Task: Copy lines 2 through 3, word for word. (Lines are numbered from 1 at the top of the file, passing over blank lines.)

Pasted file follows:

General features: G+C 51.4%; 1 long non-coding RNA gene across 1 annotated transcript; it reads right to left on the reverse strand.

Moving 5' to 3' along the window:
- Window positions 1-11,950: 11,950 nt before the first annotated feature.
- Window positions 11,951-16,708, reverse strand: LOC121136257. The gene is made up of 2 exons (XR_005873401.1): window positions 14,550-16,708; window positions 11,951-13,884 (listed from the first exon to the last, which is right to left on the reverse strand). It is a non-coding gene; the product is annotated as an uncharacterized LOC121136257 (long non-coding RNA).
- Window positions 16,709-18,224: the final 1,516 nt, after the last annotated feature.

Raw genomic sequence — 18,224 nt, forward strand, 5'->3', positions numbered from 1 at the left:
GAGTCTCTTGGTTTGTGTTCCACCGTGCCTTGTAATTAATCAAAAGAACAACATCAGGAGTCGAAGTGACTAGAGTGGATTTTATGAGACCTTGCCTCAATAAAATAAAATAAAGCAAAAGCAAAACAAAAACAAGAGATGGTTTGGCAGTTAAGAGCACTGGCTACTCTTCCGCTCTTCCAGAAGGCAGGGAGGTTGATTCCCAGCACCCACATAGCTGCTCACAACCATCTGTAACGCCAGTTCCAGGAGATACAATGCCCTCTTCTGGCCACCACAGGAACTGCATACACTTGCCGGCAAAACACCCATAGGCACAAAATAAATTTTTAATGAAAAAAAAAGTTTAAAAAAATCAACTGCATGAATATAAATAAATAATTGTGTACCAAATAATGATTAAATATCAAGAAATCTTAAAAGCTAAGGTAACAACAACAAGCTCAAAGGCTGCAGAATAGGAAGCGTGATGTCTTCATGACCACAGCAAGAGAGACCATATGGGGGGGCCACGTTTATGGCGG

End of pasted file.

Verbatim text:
Moving 5' to 3' along the window:
- Window positions 1-11,950: 11,950 nt before the first annotated feature.